How can information sharing help improve security around ICS?

Information sharing is key in enabling government firms and enterprises with ICS assets to raise security awareness. For instance, if a utility plant is experiencing malicious traffic, anonymised sharing of this information can enable government authorities to determine the widespread impact of that specific cyber incident. This collective information will also allow them to proactively devise strategies that will help organisations protect themselves against similar threats.

Can you elaborate on TÜV Rheinland’s offerings in terms of enabling the security transformation of regional firms?

TÜV Rheinland has a comprehensive set of offerings focused on aiding industrial organisations to identify and prioritise their security requirements based on risks and compliance with global and local laws and regulations. We also have the right expertise in helping an organisation design the appropriate cybersecurity strategies that are tailored to their specific security requirements. We support our customers across all stages of implementation from vulnerability assessment to penetration testing to training and consulting services, which are all aimed at improving their security posture.

Why is it critical for security professionals to have adequate cybersecurity training and gain industry certifications today? How can this give them a leg up over their competition?

Cybersecurity training and obtaining certifications are key to achieving both the cybersecurity objective of an organisation and for enhancing a security professional’s career perspective. This not only give security professionals the credibility when dealing with sensitive and critical industrial control systems but also helps them gain trust from different stakeholders of their organisation.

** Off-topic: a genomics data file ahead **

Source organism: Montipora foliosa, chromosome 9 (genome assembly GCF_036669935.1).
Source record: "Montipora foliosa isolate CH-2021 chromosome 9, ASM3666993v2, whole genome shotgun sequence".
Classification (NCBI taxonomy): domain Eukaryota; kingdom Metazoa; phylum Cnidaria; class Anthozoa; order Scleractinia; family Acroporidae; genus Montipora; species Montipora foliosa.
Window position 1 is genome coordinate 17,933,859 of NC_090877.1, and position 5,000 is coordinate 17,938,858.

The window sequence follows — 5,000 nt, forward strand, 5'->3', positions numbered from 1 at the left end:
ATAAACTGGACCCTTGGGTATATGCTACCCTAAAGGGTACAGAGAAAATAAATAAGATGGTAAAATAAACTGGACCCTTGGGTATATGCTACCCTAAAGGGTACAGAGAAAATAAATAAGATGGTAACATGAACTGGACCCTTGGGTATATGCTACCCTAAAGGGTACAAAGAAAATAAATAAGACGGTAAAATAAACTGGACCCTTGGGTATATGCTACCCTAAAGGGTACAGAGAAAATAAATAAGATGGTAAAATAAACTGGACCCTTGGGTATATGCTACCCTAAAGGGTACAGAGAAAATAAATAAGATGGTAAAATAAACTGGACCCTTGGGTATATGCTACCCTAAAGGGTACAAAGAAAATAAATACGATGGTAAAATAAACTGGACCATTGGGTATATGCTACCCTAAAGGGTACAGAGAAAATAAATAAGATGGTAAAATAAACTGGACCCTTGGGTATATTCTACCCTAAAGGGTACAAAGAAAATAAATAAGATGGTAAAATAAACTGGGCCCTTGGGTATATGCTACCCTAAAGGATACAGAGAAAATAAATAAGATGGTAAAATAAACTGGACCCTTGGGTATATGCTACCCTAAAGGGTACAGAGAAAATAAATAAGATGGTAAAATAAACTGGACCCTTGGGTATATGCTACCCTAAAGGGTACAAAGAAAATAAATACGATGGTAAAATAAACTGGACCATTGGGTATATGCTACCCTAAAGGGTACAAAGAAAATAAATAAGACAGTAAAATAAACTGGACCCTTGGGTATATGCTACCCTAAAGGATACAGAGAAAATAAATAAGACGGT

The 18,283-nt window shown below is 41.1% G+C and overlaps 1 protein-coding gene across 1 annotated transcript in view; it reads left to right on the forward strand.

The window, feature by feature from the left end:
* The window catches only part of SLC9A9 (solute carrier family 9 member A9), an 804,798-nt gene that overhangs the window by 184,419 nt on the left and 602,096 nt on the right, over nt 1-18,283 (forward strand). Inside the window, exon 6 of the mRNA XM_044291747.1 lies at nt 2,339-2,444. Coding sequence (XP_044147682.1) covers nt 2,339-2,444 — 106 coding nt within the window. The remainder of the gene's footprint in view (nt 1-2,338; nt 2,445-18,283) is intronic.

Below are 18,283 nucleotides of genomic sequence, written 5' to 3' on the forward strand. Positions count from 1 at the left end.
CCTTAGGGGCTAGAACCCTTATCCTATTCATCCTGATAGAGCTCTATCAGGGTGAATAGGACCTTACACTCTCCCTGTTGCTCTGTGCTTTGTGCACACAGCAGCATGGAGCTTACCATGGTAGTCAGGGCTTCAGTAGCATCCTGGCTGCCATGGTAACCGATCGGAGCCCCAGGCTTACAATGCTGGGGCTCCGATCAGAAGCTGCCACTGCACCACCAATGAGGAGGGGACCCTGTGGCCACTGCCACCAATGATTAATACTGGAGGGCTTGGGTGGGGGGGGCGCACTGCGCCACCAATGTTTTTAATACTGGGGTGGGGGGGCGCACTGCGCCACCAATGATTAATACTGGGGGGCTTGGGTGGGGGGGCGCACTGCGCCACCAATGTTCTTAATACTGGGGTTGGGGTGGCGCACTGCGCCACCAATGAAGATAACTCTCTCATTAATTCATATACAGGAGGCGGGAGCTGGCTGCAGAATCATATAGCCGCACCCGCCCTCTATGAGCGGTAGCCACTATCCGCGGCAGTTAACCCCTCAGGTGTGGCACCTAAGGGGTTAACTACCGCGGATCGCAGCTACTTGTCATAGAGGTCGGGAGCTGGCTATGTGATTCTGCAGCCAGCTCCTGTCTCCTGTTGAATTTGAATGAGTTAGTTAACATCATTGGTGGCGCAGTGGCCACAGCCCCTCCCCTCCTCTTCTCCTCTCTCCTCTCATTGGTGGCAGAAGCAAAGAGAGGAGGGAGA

In such a complex area of cybersecurity, a third-party verified certification programme can help companies benchmark the expertise of their teams against the demands of the industrial cybersecurity landscape.

There are plenty of emerging certifications in this sector but the TÜV Rheinland approach focuses on the key requirements of safety and cybersecurity. We have recently launched a new Certified Operational Technology Cybersecurity Professional Programme (TÜV) in response to the growing demand for specialists in industrial cybersecurity. This part of the cybersecurity market is challenging to address and anything that helps improve quality is beneficial. It actively assesses candidates using a combination of a professional career review, interview and technical examination. Experts who meet the required standard will receive a certification from TÜV Rheinland.

What kind of technologies do organisations need to prioritise if they are to reduce their current threat levels?

It would be ideal for organisations to prioritise investing in technologies that will provide them visibility over their cyber-physical and digital assets. This is to ensure that they can proactively detect, monitor and manage any kind of malicious activity in their environments. However, there is an incorrect notion within the industry that technology can solve most, if not all, of the cybersecurity issues that we face today. In reality, it will take more than just implementing the latest technologies from the market to address these threats. There needs to be the right synergy between people, processes and technology to achieve the best possible outcomes in mitigating the cyber risks that exist in the landscape.

What do you think are the technologies that will have the biggest impact in the cybersecurity industry in the next two years?

Industrial technologies are undergoing rapid innovation and transformation. The convergence of IT and OT, as well as the increasing number of connected devices, will have the biggest impact on the industrial cybersecurity space.

What can regional firms expect from TÜV Rheinland in the next 12 months?

A recent study that TÜV Rheinland conducted predicted a number of trends surrounding the industrial security space. Some of these include: cybersecurity will continue to be a boardroom issue; IoT cybersecurity will continue to face a major standardisation challenge and the skills shortage will distort the labour market.

In addition, we also found that threat detection and response depend on maturing security orchestration; Red Team Testing and Agile Security development are gaining greater mainstream acceptance; and finally, cybersecurity will define digital economy winners and losers.

With these factors in mind, TÜV Rheinland aims to continue delivering specialised services and solutions focused on securing industrial cyber-physical infrastructure. We will also continue to augment our offerings to help organisations achieve desired levels of compliance and cybersecurity with optimal levels of investment.